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 A big Tsavo Elephant Bull is hopefully saved - 1/12/2013
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On the morning of Friday Jan 11 the DSWT received a call from Stephen, a camp guide in Ziwani, Tsavo West National Park. He had been monitoring a large bull elephant for a few weeks that had stayed close to the camp and had become known to the camp staff. In the weeks he had been around they had watched him slowly deteriorate as a result of his spear wound injuries and so Stephen had decided to be as proactive as he possibly could in order to save this beautiful elephants life. From the Nairobi Head quarters DSWT managed to negotiate a favorable rate from Boskavic Air Charters to charter a plane to fly the Kenya Wildlife Service Vet Team from Nairobi headquarters down to the scene, a 1 hour flight in a Cessna 206. Dr. Poghon and our DSWTs Tsavo Mobile Veterinary Unit remain on leave until the 15th of January.

Boskies plane flys down vet for treatment  The big bull, sick and in desperate need of help.

Help is at hand.  They observe him before he stumbles and falls asleep

While his ivory remained medium in size he was a huge elephant, dwarfing the team around him  The big bull elephant is immobilised.

The team dispatched from Nairobi met up the the DSWT Tsavo Pilot at a remote airfield at the foot of Mt Kilimanjaro, near the Tanzanian border. With the generous support of a group of helpers and a vehicle from the local Voyager Tourist camp, the team headed off in search of the injured bull elephant, which had not moved far since that morning. A quick assessment of his size and the extent of his wounds was made by the Kenya Wildlife Service vet, who prepared the dart and darted the bull from the safely of the vehicle. Within 7 minutes after being darted he began to stumble and finally fell on to his side. The team moved in quickly to help him. A twig was placed in his trunk to ensure the airways remained open and water poured over his ears to keep him cool throughout the treatment. The vet worked fast with much help from everyone, even the Boskies charter pilot ensured he too was involved. A small hole in the left leg indicated an arrow wound, but there was nothing found deeper inside. On the top of his neck the big bull had a severe gash, and two more on his shoulder, most likely spear wounds from a vertical attack.

Treatment begins  Treatment of the wounds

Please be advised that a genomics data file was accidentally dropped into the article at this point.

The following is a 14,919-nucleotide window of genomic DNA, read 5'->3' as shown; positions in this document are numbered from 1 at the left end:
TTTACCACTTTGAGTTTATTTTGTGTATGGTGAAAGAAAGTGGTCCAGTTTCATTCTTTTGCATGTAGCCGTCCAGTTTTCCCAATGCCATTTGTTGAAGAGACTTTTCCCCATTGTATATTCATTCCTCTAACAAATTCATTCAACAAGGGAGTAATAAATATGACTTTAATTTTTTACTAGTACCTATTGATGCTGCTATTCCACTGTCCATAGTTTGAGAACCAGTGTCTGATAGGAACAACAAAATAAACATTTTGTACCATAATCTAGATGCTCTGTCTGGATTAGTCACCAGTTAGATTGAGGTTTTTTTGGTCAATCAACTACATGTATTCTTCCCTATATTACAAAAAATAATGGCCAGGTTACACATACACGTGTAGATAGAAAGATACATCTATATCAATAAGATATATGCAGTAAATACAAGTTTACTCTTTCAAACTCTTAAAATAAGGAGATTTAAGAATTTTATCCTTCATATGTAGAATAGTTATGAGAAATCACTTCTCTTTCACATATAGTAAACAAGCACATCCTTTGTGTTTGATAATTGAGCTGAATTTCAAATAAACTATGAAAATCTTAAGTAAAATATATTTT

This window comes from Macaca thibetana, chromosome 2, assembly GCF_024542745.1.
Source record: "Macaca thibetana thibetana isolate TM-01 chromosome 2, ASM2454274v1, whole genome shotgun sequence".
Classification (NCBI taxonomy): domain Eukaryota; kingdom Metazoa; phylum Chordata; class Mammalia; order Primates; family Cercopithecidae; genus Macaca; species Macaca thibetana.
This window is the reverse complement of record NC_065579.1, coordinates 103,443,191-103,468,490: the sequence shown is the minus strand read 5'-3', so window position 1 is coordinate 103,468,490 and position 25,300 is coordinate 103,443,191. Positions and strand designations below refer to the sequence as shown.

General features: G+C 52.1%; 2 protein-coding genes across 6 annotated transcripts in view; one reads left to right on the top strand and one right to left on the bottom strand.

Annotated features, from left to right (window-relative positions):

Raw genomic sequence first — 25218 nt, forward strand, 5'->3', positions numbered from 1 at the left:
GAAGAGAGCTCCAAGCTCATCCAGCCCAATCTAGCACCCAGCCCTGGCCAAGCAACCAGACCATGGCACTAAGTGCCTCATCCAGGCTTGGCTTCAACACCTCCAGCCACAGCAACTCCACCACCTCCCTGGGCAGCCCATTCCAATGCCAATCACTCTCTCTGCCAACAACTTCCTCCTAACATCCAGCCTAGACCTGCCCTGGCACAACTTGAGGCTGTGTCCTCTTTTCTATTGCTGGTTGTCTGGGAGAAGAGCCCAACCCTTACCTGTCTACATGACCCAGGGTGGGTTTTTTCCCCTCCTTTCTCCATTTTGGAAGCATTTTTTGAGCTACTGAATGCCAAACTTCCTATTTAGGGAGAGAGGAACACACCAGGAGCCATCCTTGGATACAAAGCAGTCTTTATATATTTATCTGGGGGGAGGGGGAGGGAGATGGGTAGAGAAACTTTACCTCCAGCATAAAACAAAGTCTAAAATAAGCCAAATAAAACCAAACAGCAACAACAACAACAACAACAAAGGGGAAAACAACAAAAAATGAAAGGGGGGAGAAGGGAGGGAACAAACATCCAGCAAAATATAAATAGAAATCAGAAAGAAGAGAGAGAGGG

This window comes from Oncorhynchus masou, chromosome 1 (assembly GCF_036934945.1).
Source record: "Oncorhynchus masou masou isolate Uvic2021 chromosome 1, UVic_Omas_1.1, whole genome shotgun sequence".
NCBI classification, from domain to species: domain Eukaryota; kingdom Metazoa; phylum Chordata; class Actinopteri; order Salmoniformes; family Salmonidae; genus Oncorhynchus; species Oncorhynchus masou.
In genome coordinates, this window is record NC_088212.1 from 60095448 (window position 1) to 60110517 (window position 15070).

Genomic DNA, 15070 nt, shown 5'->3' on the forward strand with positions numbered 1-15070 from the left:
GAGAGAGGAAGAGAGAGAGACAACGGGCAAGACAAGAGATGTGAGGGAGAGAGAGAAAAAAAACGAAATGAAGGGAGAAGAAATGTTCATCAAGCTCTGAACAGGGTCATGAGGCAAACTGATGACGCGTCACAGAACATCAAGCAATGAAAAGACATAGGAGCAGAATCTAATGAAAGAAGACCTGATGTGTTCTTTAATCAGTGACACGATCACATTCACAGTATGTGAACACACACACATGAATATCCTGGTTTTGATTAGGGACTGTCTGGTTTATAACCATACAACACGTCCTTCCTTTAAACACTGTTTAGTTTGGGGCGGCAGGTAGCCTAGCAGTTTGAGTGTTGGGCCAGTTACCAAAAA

Keeping the elephant cool throughout the operation.  Spear wounds.

The mid afternoon sun was beating down, and water was copiously poured onto his ears in order to cool him down. His wounds were cleaned, antibiotics administered and green clay applied. Once the neutralizing drug was administered to a vein in the ear the big bull began to stir, amid great excitement from the team looking on. He tried to rise two, three four times, but finally lay exhausted. The vet was understandably worried, as an elephant this size should not remain prone for too long. With the enthusiasm of the team, a large rope and the camp vehicle, the big elephant was assisted to his feet. He then stood contemplating what had happened to him as his helpers looked on all smiling and laughing and so happy to see him back on his feet. Slowly he moved off and began to feed.

Big Bull  Some of the team involved in helping save this elephant.

  Treatment begins

For everyone who was involved in the privilege of saving this elephant yesterday it was wonderful to watch, knowing they had made a significant difference on this day. The camp staff who have got to know this bull well have assured us they will keep a daily watch over him as it is likely he will need follow up treatment in a few weeks time. Until then he will stay near the camp that has come to his aid, and the DSWT aircraft will monitor his progress from the air.

Although awake he required help to get to his feet.jpg lr.jpg  At first he stands and contemplates what has happened to him

He strolls away to feed

DSWT would like to thank everyone who assisted us in yesterdays operation. To Stephen, the Ziwani guide, for making that important phone call. KWS's veterinary team for their vital treatment, DSWT's Aerial Unit Team who assisted on the ground, Boskavic Air Charters for their offer of a flight at a favorable rate funded by DSWT, and the Voyager Camp for their staff and vehicle. But most importantly to Vier Pfoten who supports the DSWT Mobile Veterinary Unit within the Tsavo Conservation Area.

DSWT cub and aerial support for Tsavo Conservation Area in on the scene with pilot Nick Trent.  The whole team involved in helping save this elephant

   

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